That’s the motto of Koi Organisation International. So who are they?
In 2009, a small group of dedicated koi hobbyists in America who were already well recognised as koi experts decided to form an Internet-based teaching organisation in order to pass on their accumulated knowledge to others. The group grew and soon invited similarly motivated and respected hobbyists from the international community to join them.
A great deal of information in the public domain is unsupported personal opinion or speculation presented as fact and, over the past few years, I have discovered several of these “facts”. For example, from the forum posts of one so called expert, we are told that salt is insoluble in water and that dechlorinators aren’t necessary because he said that simply running chlorinated tap water through a hose into a waterfall will remove the chlorine before the water reaches the pond. Please don’t try this at home!!
Science not hearsay
K.O.I. strives to teach good pond husbandry by providing information that is
Current, useful and accurate
In passing on their knowledge through the K.O.I. website the team were countering such incorrect and often harmful advice with evidence based information that is rooted in established research and which is continually reviewed and updated so that it is always current and, above all, accurate.
The K.O.I. website offers information in the form of free downloadable PDF’s or eBooks and there are an additional range of PDF and eBooks available at token prices of $1 to $5 (£0.65 to £3.24 / €0.89 to €4.47). Purchase via credit cards is secure and there are, as far as I’m aware, no extra charges imposed by any credit card company for transactions in GB pounds, Euros or any other currency (although the card holder should check that is still true before making the transaction).
K.O.I. also invites participation in courses run over the Internet by email. There are currently 15 courses available ranging in complexity in five levels from “101 Basic Koi Keeping” up to level five; “521 - Advanced Water Quality / Koi Biology Specialist Course”.
Merchandise including koi pins, like this one, are available
Depending on the level, these courses comprise of between two and eight assignments. Each assignment is marked by an instructor and candidates are given full mentoring support when each completed assignment is returned for marking. In this way, instructors can ascertain that the lessons, up to that point, have been understood before the candidate progresses to the following assignment.
K.O.I. is a non profit organisation and the original group funded the initial outlay but there are costs associated with maintaining the organisation plus researching, verifying and creating the final products, so there is a modest fee for the courses but what they teach is invaluable.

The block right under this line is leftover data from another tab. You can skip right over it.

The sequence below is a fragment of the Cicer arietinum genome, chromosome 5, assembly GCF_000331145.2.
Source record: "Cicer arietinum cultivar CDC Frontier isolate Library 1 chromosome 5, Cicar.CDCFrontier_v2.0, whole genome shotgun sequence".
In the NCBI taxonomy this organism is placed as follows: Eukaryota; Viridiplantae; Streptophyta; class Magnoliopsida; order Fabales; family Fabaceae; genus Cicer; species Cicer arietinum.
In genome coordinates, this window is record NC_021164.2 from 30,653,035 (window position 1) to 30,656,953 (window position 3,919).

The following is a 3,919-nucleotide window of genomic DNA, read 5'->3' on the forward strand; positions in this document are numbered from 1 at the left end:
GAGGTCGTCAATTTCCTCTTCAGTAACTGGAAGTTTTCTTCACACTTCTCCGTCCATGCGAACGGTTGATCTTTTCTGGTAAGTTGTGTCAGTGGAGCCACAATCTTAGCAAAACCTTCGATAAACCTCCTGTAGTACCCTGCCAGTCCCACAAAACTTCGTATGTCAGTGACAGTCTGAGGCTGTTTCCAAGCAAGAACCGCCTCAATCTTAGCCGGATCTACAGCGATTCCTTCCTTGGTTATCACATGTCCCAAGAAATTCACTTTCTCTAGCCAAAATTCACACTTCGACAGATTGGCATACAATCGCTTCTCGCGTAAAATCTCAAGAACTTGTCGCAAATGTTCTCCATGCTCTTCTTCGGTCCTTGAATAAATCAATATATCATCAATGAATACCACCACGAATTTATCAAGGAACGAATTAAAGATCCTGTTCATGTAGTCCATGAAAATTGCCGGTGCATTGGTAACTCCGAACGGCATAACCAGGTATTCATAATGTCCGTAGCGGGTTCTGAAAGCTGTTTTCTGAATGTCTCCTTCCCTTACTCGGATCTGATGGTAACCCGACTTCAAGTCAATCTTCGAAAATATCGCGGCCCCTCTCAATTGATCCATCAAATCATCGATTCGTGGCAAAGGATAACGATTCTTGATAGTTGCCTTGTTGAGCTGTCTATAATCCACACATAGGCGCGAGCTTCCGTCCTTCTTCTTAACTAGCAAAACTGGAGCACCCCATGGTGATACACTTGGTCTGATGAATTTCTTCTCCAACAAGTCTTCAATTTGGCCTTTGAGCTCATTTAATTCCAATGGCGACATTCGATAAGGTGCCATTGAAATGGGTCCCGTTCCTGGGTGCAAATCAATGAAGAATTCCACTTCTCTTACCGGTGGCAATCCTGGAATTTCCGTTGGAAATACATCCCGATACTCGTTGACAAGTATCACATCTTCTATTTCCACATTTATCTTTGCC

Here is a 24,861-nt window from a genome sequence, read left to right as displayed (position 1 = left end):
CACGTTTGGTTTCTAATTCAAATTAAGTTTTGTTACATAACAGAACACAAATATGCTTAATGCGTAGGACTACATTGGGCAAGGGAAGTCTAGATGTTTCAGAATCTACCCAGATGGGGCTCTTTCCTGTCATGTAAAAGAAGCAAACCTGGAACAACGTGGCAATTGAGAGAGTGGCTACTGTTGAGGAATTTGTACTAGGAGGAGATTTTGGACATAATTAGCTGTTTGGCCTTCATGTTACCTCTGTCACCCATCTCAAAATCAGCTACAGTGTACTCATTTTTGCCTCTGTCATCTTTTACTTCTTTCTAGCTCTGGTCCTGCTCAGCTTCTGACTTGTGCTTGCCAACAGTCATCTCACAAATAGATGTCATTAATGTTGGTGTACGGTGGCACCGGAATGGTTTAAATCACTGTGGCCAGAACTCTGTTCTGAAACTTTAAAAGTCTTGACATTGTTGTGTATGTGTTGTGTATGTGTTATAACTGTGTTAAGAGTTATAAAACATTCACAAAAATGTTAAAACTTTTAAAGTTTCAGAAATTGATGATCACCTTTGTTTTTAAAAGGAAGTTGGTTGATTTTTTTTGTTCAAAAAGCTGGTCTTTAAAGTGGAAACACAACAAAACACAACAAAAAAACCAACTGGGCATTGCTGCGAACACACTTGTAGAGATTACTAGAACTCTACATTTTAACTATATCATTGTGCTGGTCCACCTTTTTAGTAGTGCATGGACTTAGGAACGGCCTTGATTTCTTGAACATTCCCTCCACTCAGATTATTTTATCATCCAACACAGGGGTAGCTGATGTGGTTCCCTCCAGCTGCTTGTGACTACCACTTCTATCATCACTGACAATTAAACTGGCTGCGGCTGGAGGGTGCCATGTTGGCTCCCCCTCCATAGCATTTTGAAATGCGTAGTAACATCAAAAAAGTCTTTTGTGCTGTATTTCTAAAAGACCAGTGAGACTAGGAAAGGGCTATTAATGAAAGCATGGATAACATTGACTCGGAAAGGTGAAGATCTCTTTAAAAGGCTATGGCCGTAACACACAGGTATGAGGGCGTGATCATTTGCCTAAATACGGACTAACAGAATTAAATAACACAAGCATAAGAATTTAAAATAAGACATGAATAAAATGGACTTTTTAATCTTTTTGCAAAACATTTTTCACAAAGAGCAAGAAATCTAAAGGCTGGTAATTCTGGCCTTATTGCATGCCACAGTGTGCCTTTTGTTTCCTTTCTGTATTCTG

Our Level one “Basic Koi Keeping” course is free if you register (at no cost). Most of the level two courses (including my Water Quality 201 course) are priced at $25 (£16.24 / €22.36). As courses become more advanced, the cost naturally rises to reflect the amount of time that instructors will have to spend teaching and mentoring students. However no instructor gets paid, we give our time freely because we want to pass on our respective knowledge and experience to others and counter misinformation in the hobby. See the list of courses and prices.
No reasonably competent koi keeper should fail Level One or Level Two courses. Level Three and Level Four courses provide successively more detailed knowledge and test the candidate’s ability to absorb and understand it. Level Five courses are only for the determined. For example; the course mentioned above, “521 - Advanced Water Quality / Koi Biology Specialist Course”, consists of eight assignments that took me six weeks of continuous intense study and background research to complete but this didn’t go unnoticed. I have now been invited to join the team to run my own water quality course which dovetails in amongst the others.
I’ve had some practise in mentoring and coaching others through assignment based study. In the UK there are two such courses; the OATA Diploma Course which concentrates on general fish husbandry for the aquatic trade and there is also Duncan Griffiths’ Advanced Koi Diagnosis and Treatments Course which is aimed at teaching a detailed understanding of koi health.
Having passed both of these, I’ve naturally been asked to help others complete their courses and, so far, I’ve coached three people though their OATA studies and even more through Duncan’s koi health course. I take education very seriously and there’s a fine line to draw between guiding someone towards an answer and simply telling them what it is.
It’s difficult when those being helped are koi mates, but even more difficult when one is your own wife. The mates I helped appreciated my position and reasoning but my wife was a little less understanding because she is very competitive and was determined to do exceptionally well on Duncan’s course. However, I resisted the bribes and threats of divorce and my wife can now proudly say that she did earn her distinction and her 98.1% pass mark by her own efforts.
Duncan has also joined K.O.I. and his health course is one of those on offer. He, the other instructors and I invite you to participate in our courses and we will do our best to pass on what we have learned over the years in our respective fields of experience.
Water Quality instructor at Koi Organisation International
http://koiorganisationinternational.org/ (Please note that the address does not start with the usual www.)